Could there ever be a just war?
Julian Spriggs, M.A.
This article looks at the very difficult issue of Christians and their attitude to war. An attempt will be made to describe the ethical criteria to decide how a war could be labelled “just”.
The horror of war
The horror of war must be considered the most dreadful human experience. War is unbelievingly destructive, both through the loss of human life, and through the waste of material resources, and damage to the environment. The Second World War caused the death of over fifty million people, which is equivalent to almost the whole population of the U.K. It also devastates families, making wives into widows and children into orphans. It frequently leaves lasting resentments through history, which are often the root cause of other wars. For example, the unmerciful and humiliating treatment of Germany by the Allies following the Armistice at the end of the First World War can be seen as one of the reasons for the rise of the Nazis and the Second World War.
War between nations is one of the worst consequences of the fallen human condition. Human sin is the ultimate cause of all wars, being expressed in greed for power, the desire to dominate other people, and the expression of national pride. Jesus warned that there would continue to be wars in this life (Mt 24:6-7), showing that we cannot expect to live in perfect peace in this world, before the full coming of the Kingdom of God when Jesus returns at his second coming.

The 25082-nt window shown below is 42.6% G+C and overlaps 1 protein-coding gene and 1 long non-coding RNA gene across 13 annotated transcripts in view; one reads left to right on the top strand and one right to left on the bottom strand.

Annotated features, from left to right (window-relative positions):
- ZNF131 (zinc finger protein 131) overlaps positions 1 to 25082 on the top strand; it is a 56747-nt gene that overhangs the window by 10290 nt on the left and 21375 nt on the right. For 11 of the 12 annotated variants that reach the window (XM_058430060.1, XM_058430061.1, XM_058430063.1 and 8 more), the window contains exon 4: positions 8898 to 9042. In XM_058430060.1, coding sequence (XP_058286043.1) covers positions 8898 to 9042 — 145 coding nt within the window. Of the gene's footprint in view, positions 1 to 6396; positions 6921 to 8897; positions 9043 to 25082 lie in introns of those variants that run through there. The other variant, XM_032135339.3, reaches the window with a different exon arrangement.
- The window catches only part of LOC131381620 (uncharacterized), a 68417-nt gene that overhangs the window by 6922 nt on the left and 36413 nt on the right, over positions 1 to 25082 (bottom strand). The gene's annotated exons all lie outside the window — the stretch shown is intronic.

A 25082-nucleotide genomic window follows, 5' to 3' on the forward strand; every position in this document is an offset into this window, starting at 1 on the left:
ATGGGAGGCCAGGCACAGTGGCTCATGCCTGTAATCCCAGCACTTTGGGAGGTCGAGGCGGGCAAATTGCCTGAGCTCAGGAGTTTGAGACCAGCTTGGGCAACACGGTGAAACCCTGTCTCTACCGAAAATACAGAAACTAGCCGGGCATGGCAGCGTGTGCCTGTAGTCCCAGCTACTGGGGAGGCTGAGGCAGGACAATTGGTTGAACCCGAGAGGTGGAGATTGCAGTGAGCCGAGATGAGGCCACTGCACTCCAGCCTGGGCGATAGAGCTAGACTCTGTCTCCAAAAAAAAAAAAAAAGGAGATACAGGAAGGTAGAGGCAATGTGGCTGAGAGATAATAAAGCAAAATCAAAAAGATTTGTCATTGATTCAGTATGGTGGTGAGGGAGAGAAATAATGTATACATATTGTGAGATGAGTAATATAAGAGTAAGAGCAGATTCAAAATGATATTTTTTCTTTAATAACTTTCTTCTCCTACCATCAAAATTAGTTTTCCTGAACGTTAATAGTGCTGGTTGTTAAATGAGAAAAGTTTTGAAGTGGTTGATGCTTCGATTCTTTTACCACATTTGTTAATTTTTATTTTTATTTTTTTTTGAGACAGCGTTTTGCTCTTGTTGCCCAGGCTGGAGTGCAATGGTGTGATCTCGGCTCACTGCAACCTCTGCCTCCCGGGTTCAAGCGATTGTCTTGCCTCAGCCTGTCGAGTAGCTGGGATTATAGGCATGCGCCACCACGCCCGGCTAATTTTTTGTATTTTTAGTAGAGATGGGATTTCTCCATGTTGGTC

On a positive note: in wartime, people show great heroism, determination, inventiveness and loyalty to each other and to their nation. However we also hear of horrific examples of brutality and cruelty by the people involved. An over-loyalty to our own country often leads to an attitude of pride, thinking our country can do no wrong, and a popular unjustified hatred towards the enemy people. During Falkland's War in the early 1980's, there was a most distasteful anti-Argentinian jingoism, particularly fuelled by the tabloid newspapers. It is important to remember that war is directed against the enemy government, not against its people. Chamberlain, the Prime Minister at the start of the Second World War, made this distinction clear, that Britain was at war with Hitler and Naziism, not against the German people. However, it is mostly the general population who suffer and die during wars, leaving their political leaders safe in their protected bunkers.